Britain looks set to lift the ban on women serving in ground combat roles in the UK military, according to reports.
Prime Minister David Cameron is reported to be preparing to make the announcement during the Nato summit which opened in Polish capital Warsaw on Thursday.
The Government has carried out a consultation on lifting the ban, and Downing Street said an announcement would be made "in due course".
But both The Daily Telegraph and Sky News quoted "sources" as saying the move could come as early as today.
The Ministry of Defence has conducted reviews of whether women are physically strong enough to serve with the infantry on the front line and whether their presence would undermine the cohesion and morale of fighting units.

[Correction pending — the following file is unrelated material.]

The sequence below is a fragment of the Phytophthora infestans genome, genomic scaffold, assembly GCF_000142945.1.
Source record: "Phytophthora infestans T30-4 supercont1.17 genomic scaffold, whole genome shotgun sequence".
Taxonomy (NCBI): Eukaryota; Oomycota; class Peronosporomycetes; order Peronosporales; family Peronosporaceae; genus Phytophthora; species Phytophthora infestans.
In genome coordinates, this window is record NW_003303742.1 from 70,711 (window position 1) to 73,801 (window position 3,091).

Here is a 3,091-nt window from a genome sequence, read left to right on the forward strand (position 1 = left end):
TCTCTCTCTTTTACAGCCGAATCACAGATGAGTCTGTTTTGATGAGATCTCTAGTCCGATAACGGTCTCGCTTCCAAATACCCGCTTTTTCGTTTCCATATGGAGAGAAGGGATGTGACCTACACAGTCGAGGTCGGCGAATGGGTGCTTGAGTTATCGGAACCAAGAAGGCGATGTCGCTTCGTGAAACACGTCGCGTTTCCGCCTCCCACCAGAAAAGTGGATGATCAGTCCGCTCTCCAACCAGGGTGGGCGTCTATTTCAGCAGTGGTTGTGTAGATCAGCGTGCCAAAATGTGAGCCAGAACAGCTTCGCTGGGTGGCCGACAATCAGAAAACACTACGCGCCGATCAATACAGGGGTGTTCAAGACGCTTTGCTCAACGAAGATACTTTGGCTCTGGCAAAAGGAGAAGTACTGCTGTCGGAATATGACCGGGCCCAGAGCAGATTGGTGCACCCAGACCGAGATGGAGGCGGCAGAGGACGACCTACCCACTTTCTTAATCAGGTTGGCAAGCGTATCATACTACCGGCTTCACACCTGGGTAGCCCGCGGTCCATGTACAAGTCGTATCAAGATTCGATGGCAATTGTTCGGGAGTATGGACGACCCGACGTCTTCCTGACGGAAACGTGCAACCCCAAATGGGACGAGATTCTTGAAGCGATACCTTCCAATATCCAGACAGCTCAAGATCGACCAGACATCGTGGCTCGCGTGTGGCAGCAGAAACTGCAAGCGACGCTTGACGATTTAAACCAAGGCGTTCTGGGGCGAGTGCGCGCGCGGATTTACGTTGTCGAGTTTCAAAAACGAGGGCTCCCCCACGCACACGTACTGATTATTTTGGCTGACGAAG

Women are currently banned from ground close combat roles. Under the Equality Act 2010, the armed forces are permitted to discriminate against women provided it can be shown to be a proportionate means of ensuring combat effectiveness.
Speaking in December last year, Mr Cameron said: "The Defence Secretary (Michael Fallon) and I are united in wanting to see all roles in our armed forces opened up to women in 2016.
"We've already lifted a number of barriers in our armed forces with the introduction of female submariners and women reaching the highest ranks in all services. We should finish the job next year and open up ground combat roles to women."